This was my pick for psychology. Not having a background in the field and lacking familiarity with the associated jargon, I was hoping to find a book that was pretty accessible to “everybody else”. While Sacks has a tendency to throw names of disorders and other words around like I am supposed to know what they mean, for the most part this book still fit that bill. The more necessary terms were explained in detail, and when all is said and done, this book is less about the disorders and more about the actual patients who suffered from them.
The book is broken into four parts: Losses, Excesses, Transports, and the World of the Simple. The first two were the more interesting to me as they focus on patients dealing with problems you very rarely hear about, such as the sudden lack of ability to recognize your own body, or to even move it. The story that stood out the most to me was “The Disembodied Lady” about a young woman who suddenly lost her proprioception, or body-sense.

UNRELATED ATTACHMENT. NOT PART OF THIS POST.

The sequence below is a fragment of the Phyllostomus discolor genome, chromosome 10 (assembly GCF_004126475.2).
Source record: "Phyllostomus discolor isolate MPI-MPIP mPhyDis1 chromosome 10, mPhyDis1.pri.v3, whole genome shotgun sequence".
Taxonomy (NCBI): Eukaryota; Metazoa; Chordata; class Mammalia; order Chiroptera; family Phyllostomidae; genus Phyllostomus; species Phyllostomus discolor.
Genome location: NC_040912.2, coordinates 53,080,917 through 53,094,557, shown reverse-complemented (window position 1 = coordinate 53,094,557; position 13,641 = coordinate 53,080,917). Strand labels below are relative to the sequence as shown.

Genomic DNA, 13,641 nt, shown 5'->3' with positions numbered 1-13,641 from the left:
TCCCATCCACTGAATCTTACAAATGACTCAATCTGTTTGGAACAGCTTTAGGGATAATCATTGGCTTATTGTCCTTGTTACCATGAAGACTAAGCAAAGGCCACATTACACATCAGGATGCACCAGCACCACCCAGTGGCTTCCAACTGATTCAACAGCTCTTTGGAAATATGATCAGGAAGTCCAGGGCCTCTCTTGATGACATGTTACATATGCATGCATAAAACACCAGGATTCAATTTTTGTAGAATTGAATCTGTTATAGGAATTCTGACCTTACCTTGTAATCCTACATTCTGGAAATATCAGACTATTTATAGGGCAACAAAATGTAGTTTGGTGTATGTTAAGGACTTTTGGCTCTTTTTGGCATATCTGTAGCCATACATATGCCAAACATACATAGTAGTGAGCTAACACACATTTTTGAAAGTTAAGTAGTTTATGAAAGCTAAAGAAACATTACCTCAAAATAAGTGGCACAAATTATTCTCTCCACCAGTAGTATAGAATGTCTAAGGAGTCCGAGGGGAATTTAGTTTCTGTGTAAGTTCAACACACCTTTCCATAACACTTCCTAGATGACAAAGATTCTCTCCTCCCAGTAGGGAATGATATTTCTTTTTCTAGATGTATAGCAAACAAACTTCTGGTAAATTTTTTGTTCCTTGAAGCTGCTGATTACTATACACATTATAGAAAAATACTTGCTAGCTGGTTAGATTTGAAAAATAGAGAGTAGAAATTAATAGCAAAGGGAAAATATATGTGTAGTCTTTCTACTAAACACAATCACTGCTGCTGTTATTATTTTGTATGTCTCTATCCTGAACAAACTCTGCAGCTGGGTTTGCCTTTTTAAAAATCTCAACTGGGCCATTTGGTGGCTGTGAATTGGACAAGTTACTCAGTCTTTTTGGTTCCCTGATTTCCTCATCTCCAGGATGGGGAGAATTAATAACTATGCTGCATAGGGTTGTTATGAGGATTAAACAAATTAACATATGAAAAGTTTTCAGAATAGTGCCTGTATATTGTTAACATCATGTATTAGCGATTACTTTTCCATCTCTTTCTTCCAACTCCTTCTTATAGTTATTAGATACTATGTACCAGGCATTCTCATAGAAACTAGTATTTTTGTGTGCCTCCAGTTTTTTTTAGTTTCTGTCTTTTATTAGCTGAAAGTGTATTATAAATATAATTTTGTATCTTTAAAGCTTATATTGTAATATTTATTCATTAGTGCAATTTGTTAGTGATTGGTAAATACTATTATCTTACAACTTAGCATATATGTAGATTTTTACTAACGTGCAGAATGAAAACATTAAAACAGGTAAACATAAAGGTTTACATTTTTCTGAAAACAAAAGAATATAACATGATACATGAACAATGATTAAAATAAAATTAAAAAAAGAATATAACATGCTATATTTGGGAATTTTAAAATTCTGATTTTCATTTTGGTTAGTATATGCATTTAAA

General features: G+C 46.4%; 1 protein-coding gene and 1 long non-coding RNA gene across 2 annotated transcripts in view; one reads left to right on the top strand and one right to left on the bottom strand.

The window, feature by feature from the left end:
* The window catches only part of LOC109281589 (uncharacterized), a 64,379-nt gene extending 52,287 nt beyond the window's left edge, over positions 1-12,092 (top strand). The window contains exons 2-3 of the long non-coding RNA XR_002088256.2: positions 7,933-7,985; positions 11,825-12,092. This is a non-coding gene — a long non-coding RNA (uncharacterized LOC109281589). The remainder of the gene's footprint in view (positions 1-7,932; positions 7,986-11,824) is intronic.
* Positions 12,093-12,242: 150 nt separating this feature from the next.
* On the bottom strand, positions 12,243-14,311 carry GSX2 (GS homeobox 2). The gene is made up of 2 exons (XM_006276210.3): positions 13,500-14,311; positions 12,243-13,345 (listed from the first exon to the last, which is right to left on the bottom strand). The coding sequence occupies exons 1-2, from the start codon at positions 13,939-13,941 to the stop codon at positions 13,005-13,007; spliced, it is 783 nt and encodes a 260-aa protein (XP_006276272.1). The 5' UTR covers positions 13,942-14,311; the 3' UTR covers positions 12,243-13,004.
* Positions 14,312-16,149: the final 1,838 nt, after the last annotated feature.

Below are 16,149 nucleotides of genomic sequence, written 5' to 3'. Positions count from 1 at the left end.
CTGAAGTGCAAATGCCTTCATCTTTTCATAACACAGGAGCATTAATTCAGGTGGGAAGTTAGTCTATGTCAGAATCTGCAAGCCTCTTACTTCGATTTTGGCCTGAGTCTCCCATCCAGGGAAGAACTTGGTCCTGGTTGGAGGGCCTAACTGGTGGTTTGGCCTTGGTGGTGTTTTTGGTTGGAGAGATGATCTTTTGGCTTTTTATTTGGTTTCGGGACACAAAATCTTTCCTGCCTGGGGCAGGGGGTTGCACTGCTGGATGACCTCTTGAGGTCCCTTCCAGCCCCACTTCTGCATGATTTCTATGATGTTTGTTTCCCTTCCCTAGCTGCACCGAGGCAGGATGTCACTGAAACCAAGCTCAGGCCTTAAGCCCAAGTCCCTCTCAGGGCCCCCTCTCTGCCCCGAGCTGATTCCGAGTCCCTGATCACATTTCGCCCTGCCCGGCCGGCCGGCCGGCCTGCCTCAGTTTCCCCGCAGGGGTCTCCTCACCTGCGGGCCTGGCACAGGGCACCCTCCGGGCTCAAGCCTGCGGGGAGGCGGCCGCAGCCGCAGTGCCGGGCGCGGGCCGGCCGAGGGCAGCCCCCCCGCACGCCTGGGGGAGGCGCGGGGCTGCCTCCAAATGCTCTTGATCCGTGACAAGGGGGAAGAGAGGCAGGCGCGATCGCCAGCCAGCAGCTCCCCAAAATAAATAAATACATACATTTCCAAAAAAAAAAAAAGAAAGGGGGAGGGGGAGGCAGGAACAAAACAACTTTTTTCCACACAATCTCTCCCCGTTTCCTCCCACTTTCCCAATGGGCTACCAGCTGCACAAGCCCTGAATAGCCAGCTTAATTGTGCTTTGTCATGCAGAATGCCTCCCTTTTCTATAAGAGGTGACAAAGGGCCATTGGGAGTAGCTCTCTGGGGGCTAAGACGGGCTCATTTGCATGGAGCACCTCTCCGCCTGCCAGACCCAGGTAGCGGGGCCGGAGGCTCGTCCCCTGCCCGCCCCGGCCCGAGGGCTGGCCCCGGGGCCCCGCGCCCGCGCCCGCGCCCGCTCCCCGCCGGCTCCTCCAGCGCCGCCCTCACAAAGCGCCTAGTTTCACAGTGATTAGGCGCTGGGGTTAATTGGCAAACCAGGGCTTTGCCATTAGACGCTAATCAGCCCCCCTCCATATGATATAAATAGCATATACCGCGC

Sacks has occasionally been criticized for using his patients to make him famous, in one case being referred to as “the man who mistook his patients for a literary career” by disability rights activist Tom Shakespeare. I feel like he approaches the cases with both the clinical eye and a deeper sense of humanity as well. His insights on the musical and artistic side of the brain was also fascinating, and helped make contact with those human beings who were suffering from a very wide range of illnesses and disorders.
This post has been a part of my Read the Store Challenge for 2014.
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